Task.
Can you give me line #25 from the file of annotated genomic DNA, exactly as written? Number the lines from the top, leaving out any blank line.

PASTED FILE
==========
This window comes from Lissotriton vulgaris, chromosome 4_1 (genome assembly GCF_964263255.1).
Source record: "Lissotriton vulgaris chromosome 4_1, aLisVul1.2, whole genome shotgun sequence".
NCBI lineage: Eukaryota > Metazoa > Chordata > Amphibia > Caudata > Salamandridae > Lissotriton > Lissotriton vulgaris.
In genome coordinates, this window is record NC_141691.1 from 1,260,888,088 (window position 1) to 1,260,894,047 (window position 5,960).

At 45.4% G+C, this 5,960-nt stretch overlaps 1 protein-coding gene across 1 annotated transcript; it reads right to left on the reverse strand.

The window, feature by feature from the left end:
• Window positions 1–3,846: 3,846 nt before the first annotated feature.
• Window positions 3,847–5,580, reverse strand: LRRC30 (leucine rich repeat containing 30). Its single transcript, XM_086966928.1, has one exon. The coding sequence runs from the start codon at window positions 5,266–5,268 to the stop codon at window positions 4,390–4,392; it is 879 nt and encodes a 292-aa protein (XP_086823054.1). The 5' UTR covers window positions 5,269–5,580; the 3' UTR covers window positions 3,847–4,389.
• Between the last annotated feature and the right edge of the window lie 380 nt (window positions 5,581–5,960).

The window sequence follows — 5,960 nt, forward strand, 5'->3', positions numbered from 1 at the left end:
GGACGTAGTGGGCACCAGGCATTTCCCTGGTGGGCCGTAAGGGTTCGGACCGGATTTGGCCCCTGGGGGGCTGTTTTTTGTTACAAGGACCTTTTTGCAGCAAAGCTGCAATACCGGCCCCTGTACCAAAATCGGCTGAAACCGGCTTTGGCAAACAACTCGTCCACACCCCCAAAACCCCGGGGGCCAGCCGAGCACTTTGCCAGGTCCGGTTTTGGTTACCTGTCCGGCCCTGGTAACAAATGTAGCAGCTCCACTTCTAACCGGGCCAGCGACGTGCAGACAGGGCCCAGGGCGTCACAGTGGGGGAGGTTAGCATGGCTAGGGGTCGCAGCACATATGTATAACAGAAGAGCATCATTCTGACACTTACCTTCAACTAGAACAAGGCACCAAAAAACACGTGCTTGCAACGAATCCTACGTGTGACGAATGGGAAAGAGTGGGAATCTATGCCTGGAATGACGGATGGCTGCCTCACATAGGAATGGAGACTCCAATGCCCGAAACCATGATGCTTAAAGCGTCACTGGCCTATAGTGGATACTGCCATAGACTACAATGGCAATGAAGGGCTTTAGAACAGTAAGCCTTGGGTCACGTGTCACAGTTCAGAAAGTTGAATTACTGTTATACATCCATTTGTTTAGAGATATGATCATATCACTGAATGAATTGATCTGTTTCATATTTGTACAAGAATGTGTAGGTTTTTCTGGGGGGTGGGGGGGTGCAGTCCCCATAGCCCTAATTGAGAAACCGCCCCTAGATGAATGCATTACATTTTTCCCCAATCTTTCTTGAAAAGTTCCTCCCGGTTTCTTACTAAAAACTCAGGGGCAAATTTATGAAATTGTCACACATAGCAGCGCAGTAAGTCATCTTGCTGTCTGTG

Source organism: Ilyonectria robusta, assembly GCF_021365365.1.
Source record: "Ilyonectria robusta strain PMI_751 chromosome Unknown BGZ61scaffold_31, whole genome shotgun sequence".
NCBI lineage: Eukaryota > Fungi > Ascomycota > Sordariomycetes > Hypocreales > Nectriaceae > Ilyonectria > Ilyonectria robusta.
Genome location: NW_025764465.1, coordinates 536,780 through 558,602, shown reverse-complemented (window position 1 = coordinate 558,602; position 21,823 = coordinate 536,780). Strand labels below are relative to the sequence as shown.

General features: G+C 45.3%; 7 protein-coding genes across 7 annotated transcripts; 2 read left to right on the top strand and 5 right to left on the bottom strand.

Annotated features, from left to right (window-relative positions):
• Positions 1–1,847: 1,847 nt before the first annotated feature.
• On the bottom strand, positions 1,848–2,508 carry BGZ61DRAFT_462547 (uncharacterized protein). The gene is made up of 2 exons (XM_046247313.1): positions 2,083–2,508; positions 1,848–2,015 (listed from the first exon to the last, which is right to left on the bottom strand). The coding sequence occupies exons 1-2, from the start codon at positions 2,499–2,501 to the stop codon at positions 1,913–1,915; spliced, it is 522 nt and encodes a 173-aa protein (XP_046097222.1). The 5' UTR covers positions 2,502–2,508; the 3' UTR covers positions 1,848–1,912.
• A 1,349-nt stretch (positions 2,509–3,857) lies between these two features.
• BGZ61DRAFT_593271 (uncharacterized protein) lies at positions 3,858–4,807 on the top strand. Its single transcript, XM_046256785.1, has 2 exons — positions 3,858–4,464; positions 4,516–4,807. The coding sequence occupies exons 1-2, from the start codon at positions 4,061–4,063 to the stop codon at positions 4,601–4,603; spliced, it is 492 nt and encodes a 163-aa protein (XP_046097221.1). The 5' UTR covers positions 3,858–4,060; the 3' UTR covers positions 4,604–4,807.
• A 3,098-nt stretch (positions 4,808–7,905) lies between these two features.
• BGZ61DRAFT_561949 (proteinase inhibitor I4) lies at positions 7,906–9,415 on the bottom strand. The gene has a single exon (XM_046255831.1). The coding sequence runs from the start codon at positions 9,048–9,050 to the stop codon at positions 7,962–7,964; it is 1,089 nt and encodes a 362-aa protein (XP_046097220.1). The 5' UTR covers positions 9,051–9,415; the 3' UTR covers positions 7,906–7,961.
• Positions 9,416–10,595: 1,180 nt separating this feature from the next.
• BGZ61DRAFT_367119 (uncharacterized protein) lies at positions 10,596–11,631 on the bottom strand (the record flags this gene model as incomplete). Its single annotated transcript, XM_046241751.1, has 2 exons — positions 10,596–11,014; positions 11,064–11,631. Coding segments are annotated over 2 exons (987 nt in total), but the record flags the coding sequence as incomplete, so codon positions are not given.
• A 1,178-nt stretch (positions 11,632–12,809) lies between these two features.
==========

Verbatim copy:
• BGZ61DRAFT_367119 (uncharacterized protein) lies at positions 10,596–11,631 on the bottom strand (the record flags this gene model as incomplete). Its single annotated transcript, XM_046241751.1, has 2 exons — positions 10,596–11,014; positions 11,064–11,631. Coding segments are annotated over 2 exons (987 nt in total), but the record flags the coding sequence as incomplete, so codon positions are not given.